Book blogging has always been about the learning experience for me. I started a blog one day to practice writing in English. Then, I slowly discovered book blogs and I loved how my knowledge about books and literary issues expanded. When people mention *cough* as some people recently did in real life *cough* how some hobbies distract from their career goals, I always smile and ignore them (while quietly seething inside), because I think if blogging has done anything for me, like reading in general does, it is sharpening my critical insights into certain issues.
Blogging, then, is a huge learning experience for me. Plus, it helps me realise how limited my own personal experiences are, and in that manner triggers a curiosity to look outside my own boundaries. Combined, these two have made me feel that blogging has been one of the most worthwhile additions to my life. It has also made me humble. I know that on the subjects of gender and ethnicity, for example, there are a huge number of bloggers more knowledgable than me. I love that I can learn so much through comments on my own posts (it has long been a blogging motto of mine that I am often still formulating opinions, only allowing myself to ask questions), or mostly by reading the well-rounded posts of others. However, at times it also leaves me overwhelmingly insecure with a tendency to question everything I want to write down. Which brings me to today’s subject:
I have noticed over the past months that I am often hesitant to pick up books that I know will make me think (not that any of the books I have read recently haven’t made me think), and that I will probably love, because I feel insecure about the thought that subsequent to reading said book, I will have to formulate an opinion about it. What bothers me even more is the fact that these are usually books on the very subjects I find so important. Power discourses, historical fiction set in colonial times, gender, ethnicity.. One of the reasons why I haven’t been doing very well on my Africa reading challenge is that next to persons such as Kinna or Amy, I would feel insecure about how I should feel about certain books, about how groups of people might be portrayed in said books, about what issues I should have signalled but will probably overlook, etcetera. I do not want to be bothered by such self-doubts, because the very idea of reading diversily, of reading on issues I find important but do not know a lot about, is that it is the perfect way to learn..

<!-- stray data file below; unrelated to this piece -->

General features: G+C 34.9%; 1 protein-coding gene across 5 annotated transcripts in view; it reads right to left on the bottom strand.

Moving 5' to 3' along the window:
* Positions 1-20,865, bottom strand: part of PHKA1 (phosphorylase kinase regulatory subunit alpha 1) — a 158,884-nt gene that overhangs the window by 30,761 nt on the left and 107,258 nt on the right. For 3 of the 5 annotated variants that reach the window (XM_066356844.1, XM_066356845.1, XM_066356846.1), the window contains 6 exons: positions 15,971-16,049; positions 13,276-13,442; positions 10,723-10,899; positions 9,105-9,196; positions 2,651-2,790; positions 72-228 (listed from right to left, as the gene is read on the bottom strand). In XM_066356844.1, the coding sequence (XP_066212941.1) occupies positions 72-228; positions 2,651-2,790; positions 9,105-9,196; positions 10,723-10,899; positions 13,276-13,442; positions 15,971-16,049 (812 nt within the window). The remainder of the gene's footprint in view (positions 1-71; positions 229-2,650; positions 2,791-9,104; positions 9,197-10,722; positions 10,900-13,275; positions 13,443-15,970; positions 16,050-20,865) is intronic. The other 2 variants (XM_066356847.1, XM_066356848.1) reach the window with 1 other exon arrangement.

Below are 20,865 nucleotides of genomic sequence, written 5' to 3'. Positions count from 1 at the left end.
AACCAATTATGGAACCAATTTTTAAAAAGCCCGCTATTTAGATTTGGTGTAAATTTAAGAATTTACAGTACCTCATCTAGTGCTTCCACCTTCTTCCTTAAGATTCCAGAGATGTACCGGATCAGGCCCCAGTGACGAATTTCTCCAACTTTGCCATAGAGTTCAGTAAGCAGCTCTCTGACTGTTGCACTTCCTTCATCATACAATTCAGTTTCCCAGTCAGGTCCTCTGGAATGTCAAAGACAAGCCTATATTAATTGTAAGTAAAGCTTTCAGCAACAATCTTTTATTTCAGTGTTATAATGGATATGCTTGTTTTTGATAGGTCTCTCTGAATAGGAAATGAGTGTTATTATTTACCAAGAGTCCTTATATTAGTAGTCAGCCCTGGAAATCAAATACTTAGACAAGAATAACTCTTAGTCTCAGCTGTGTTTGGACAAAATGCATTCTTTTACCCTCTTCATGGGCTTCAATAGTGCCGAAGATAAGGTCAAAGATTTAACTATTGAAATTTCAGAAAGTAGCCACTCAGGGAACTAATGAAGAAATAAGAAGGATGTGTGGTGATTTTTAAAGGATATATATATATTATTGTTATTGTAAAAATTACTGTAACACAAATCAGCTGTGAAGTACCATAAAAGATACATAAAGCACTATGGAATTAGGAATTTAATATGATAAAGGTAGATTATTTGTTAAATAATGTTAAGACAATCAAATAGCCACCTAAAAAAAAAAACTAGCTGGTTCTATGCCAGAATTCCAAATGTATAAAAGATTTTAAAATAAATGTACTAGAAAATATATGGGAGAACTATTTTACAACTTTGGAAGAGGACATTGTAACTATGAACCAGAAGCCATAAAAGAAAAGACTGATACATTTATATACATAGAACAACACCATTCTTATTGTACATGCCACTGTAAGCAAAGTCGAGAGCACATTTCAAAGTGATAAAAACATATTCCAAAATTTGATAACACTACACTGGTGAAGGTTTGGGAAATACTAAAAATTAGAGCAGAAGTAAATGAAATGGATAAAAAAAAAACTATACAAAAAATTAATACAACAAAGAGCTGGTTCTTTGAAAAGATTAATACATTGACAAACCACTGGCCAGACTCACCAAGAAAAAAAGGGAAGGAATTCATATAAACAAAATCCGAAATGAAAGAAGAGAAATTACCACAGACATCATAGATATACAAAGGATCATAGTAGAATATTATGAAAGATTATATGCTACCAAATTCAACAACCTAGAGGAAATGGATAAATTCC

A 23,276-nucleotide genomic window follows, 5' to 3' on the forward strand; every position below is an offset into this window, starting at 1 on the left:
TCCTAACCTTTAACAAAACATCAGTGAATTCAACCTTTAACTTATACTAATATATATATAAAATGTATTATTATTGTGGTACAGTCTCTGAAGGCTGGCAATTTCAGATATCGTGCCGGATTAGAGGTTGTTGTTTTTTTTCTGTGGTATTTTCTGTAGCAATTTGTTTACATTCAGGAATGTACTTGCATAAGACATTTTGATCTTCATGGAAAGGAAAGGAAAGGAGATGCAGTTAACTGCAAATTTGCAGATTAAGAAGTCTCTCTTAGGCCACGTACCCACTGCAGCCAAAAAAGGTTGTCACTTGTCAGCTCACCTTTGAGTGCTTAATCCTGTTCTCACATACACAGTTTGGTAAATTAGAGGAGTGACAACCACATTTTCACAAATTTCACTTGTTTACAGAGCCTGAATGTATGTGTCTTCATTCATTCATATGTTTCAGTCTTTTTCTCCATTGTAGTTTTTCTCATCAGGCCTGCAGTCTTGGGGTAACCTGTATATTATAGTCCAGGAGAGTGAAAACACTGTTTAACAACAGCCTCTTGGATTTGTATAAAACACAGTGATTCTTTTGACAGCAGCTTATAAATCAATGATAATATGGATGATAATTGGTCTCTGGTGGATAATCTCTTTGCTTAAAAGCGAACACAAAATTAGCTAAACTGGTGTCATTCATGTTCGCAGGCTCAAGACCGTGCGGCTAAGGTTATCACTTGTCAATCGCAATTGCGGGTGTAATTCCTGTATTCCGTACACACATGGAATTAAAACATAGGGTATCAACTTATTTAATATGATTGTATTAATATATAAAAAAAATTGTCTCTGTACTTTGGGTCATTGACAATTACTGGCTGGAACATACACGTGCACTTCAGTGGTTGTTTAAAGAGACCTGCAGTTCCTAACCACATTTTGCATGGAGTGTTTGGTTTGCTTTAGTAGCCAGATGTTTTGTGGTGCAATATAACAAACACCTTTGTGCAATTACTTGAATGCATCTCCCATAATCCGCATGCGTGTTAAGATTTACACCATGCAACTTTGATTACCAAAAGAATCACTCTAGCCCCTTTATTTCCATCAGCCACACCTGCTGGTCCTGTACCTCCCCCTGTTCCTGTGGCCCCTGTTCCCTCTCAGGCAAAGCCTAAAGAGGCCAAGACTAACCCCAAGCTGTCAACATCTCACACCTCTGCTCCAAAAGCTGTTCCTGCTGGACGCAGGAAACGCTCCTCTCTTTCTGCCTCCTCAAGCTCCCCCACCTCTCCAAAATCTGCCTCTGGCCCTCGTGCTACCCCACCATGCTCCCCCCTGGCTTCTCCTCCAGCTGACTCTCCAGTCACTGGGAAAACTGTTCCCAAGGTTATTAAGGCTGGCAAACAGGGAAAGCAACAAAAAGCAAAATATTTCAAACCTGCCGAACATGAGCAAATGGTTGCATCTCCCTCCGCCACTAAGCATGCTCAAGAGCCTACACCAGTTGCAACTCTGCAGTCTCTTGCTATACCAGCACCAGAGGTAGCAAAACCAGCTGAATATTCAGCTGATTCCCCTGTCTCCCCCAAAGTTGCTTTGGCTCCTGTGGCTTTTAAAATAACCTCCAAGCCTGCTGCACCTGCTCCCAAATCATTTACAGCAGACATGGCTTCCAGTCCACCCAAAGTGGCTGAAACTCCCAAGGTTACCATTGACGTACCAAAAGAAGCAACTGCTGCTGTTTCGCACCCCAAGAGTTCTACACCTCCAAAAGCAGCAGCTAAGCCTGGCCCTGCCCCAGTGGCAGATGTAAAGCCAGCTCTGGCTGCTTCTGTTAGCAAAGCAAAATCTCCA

Hopefully by admitting this, I will give myself some leeway to explore literature without feeling too hesitant, ignorant, and insecure about the things I will undoubtedly encounter. I want to allow myself space to ask questions, to feel conflicted about which opinion to back, to perhaps post confusingly long paragraphs with different points of view because I feel I cannot decide yet. And so this is what I will attempt to do. Perhaps that means my blog will consist of navel-gazing sometimes (as if it doesn’t already – hah!) but I think these issues are important.
There is one thing I should note as well though, because I have noticed something over the past months that perhaps makes me feel less secure about exploring new horizons. Usually, comments on my post make me feel very grateful. They make me feel respected and understood, and even when critical, invite deeper conversation and discussion. As I have said I love to learn. I also realise I am a young blogger and reader compared to most other bloggers, and that I do not have the life experience and the knowledge of most of you. However, the fact that I am often puzzled by things, the fact that I express my insecurities, and might from now on do more of that, does not mean that I welcome comments that tell me exactly what and how to think, that basically assert authority without leaving room for fruitful discussion. I may be young and insecure and a little naive, but I am also a person and an adult. Again, in general my comments and my blog feel like a very secure environment for me, and I love to learn, I just want to do it in a polite manner. And please don’t feel like I’m talking about most of you, because I am not. I love you all. It’s just a once or twice encounter in the past months that has thrown a wrench in my overall blogging securities.
Now, to return to the actual subject: are you ever scared to read a book, while you know you will probably love it? Has blogging ever kept you from reading a book because you knew you would like to blog about it afterwards? How do you deal with that?